Since opening its shores to the outside world in the late nineteenth century, Japan has sustained an active relationship of cultural exchange with the West. Japan's grand resort hotels, built during the era between the Restoration of the Meiji Emperor in 1868 until the onset of war in the late 1930s, are some of the most engaging and enduring examples of this cross-fertilization. Eager to champion both its national identity and its status as a modern nation, Japanese hoteliers looked to adapt Western hotel standards to the aesthetic and cultural demands of the Japanese archipelago. With their buildings they provided glamorous settings in which worldly Japanese and curious Westerners could mingle. The grand hotels are romantic hybrids of Beaux Arts grandeur and Japanese temple and shrine motifs, and offer the pleasures of both architectural traditions. They straddle two worlds, being both familiar and exotic to visitors and locals alike.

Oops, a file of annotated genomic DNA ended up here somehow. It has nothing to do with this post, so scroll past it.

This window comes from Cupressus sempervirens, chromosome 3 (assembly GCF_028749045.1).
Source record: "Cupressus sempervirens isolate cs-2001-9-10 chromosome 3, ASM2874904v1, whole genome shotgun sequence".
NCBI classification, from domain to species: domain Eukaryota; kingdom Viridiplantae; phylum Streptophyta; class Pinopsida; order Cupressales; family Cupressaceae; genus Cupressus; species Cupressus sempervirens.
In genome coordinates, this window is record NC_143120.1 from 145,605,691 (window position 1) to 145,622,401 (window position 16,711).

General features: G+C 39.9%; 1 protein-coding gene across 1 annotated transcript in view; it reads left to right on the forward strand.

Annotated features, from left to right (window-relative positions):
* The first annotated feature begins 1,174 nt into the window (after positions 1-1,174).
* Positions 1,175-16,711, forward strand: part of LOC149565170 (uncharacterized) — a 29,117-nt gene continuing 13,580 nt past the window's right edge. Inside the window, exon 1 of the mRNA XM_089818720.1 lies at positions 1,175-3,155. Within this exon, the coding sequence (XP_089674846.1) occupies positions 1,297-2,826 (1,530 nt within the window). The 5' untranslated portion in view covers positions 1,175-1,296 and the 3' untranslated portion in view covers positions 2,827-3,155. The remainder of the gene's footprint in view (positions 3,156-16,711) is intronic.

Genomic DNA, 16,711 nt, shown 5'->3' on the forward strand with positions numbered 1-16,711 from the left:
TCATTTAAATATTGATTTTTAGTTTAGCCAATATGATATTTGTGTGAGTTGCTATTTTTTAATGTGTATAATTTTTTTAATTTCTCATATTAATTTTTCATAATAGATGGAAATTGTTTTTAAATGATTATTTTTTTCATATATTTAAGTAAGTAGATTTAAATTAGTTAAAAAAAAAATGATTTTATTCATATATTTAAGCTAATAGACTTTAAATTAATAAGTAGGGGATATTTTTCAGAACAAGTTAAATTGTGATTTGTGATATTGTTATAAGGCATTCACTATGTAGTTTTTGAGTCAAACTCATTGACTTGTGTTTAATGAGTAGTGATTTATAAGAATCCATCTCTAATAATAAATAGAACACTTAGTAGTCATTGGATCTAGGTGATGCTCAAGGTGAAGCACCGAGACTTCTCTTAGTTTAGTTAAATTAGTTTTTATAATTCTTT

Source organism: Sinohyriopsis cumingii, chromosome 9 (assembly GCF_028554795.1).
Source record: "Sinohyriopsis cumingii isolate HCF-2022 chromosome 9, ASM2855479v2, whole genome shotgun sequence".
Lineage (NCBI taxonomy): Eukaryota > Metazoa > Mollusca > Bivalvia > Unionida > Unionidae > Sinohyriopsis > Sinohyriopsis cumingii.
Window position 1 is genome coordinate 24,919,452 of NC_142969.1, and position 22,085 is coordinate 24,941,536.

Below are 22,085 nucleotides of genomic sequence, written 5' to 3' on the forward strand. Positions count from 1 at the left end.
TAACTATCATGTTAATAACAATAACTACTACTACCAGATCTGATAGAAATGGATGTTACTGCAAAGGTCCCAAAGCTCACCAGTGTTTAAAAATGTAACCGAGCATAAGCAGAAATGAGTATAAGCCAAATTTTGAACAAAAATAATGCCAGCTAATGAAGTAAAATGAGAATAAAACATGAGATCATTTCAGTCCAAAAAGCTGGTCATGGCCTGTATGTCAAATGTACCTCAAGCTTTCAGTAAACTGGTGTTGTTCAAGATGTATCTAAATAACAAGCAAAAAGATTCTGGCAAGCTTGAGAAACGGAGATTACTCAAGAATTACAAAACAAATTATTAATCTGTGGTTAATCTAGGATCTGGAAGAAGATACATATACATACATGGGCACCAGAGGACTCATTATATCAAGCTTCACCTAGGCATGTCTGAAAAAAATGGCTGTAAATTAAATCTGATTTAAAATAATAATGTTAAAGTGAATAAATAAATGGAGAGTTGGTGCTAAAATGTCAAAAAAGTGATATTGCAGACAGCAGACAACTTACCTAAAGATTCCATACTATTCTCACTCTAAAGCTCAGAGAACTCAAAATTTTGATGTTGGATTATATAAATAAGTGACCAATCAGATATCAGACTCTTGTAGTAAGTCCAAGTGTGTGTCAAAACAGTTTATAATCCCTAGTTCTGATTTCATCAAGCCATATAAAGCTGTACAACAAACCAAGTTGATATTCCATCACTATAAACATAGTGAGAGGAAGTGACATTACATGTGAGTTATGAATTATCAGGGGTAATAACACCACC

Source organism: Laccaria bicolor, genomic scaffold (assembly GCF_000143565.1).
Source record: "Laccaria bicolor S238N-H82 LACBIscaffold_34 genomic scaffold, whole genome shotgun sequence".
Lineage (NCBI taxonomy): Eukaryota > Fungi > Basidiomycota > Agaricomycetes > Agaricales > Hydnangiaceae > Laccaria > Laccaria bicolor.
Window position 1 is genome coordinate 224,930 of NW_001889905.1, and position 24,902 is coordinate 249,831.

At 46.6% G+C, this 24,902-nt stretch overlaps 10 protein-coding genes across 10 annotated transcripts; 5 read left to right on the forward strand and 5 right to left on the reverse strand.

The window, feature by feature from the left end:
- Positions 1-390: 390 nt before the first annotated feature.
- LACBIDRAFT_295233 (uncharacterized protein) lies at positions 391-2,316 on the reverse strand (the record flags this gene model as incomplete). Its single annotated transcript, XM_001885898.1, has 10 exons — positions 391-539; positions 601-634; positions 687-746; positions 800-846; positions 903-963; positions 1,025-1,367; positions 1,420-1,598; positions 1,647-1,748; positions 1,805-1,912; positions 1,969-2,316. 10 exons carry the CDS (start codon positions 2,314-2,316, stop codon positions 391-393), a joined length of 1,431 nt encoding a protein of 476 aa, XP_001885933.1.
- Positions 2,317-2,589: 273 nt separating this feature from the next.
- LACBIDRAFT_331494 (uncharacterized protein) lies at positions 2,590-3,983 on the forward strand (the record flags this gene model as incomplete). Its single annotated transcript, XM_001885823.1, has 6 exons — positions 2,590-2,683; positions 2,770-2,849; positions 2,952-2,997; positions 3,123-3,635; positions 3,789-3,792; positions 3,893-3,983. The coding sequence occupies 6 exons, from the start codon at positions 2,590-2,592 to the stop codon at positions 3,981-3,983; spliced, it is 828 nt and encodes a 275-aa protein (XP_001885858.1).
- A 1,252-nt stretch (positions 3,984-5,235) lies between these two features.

Welcoming the West focuses on the history and design of six of these grand resort hotels: the Nara, the Fujiya, the Nikko Kanaya, the Fuji View, the Biwako, and the Gamagori. Built at a pivotal moment when Japan’s architectural traditions were latent with change and possibility, they are a manifestation of an unprecedented exchange of ideas wrought in timber, stone, and concrete.